Royal Navy Slang You Use Without Knowing It

Jack speak, the secret language of sailors

Alex Kilcannon
6 min readApr 17, 2020


Image by David Mark from Pixabay

I have family connections to the British Royal Navy and spent several years volunteering for a youth organisation based on a naval ethos. It didn’t take me long to discover that British sailors have a language all of their own, based on centuries of tradition.

Royal Navy sailors were known as Jack Tars.

They often had long hair which they kept tied back in a pigtail. They smothered the pigtail in tar - a substance which had multiple uses on a ship so was readily available - to form a stiff queue and to stop their hair getting in their eyes during high winds and battles. They also sometimes covered their clothes with tar to help waterproof them and make them last longer.

The Union Flag, when flown by a Royal Naval vessel at sea, is called the Union Jack and is flown from a pole called the jackstaff on the front of the ship.

So, the British sailor became known as a Jolly Jack Tar or Jack for short

The Naval slang that developed over the centuries is known as Jack Speak.

Fascinated by the idea of Jack Speak, I did some digging and discovered that many colourful phrases used in everyday life on land had naval origins.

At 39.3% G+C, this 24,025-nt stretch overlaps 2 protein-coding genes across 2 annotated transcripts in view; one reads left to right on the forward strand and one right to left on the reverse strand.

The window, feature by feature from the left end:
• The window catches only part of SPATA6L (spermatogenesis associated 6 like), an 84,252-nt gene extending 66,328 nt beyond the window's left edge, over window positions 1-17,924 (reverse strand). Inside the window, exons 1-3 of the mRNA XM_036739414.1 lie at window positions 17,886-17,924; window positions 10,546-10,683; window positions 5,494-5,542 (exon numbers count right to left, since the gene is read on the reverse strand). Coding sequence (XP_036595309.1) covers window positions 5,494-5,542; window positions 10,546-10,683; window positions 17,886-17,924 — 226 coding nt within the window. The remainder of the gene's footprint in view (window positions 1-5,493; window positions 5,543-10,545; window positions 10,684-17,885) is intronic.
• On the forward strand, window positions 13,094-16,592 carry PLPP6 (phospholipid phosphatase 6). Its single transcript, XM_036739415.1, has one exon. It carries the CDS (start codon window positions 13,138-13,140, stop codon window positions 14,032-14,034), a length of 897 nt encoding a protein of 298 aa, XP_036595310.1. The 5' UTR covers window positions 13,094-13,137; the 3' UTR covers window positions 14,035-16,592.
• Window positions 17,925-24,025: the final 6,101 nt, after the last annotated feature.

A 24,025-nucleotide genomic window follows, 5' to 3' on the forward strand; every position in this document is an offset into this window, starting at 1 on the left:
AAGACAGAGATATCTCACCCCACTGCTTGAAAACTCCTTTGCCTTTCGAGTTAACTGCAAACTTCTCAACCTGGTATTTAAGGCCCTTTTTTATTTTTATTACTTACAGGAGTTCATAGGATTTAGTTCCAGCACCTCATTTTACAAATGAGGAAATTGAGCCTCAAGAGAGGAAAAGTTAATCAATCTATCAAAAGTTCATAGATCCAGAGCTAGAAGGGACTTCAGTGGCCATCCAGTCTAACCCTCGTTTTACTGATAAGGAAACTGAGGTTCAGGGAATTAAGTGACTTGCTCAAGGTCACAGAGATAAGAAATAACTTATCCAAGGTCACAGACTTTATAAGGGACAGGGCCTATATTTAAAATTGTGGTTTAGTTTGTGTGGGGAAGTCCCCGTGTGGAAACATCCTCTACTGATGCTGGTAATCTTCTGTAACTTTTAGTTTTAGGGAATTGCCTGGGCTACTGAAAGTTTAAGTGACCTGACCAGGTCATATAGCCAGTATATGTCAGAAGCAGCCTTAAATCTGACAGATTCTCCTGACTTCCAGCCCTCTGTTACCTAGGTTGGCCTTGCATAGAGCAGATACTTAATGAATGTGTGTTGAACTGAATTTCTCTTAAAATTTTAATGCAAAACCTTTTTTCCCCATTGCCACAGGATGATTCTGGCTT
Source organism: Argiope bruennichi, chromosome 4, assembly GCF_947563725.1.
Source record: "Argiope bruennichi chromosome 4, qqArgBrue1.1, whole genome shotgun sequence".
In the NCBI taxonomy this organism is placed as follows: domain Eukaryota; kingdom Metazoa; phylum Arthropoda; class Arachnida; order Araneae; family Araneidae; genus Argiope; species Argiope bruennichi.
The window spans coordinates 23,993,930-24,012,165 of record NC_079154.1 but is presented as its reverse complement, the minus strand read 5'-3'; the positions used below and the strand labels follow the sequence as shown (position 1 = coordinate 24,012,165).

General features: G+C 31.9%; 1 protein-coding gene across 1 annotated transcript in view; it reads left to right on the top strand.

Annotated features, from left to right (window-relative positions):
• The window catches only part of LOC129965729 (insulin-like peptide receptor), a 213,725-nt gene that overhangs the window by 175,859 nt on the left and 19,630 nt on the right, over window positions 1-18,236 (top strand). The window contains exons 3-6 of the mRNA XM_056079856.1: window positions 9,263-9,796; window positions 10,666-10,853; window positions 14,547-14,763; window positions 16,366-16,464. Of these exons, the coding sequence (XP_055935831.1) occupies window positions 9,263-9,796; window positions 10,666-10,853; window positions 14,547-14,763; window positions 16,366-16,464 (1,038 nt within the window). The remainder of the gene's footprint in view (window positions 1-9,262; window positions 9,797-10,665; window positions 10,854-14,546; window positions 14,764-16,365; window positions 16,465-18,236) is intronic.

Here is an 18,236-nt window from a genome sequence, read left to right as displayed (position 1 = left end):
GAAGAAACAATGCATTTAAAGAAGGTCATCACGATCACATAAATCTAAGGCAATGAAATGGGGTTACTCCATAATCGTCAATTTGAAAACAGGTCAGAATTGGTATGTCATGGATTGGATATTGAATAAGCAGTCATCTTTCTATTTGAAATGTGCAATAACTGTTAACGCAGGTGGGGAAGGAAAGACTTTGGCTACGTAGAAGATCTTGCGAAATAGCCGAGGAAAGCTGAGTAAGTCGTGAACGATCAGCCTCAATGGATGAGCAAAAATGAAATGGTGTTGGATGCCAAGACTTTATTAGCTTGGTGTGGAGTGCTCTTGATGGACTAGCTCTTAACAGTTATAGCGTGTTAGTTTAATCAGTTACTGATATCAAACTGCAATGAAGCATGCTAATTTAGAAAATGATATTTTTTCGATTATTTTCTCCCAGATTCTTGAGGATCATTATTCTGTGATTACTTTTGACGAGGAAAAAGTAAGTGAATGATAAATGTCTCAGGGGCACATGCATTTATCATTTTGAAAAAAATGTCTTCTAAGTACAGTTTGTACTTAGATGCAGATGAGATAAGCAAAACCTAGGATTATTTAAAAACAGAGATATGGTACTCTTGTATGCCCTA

1. Three square meals a day/ square meals

If you’re on three square meals a day, you’re probably eating pretty well these days.

The Navy served its men set rations three times a day. In good times, the rations would have included fresh fruit, vegetables and meat. During a long sea voyage, fresh food had to be used up before it spoiled, so the men were reduced to eating salt pork and hard biscuit sometimes infested with weevils — but, hey, extra protein, right? Unless you choose the lesser of two weevils.

Sailors were served their meals on square wooden plates or trays, hence the saying three square meals a day.

2. On the fiddle

These square plates had a lip around them called the fiddle to stop your food from sliding off during rough weather.

If a sailor slopped too much food from the communal pot onto his plate and it leaked over this lip…



Alex Kilcannon

Writer, poet, outdoors instructor and Mother of Teenagers. I rewild kids for a living.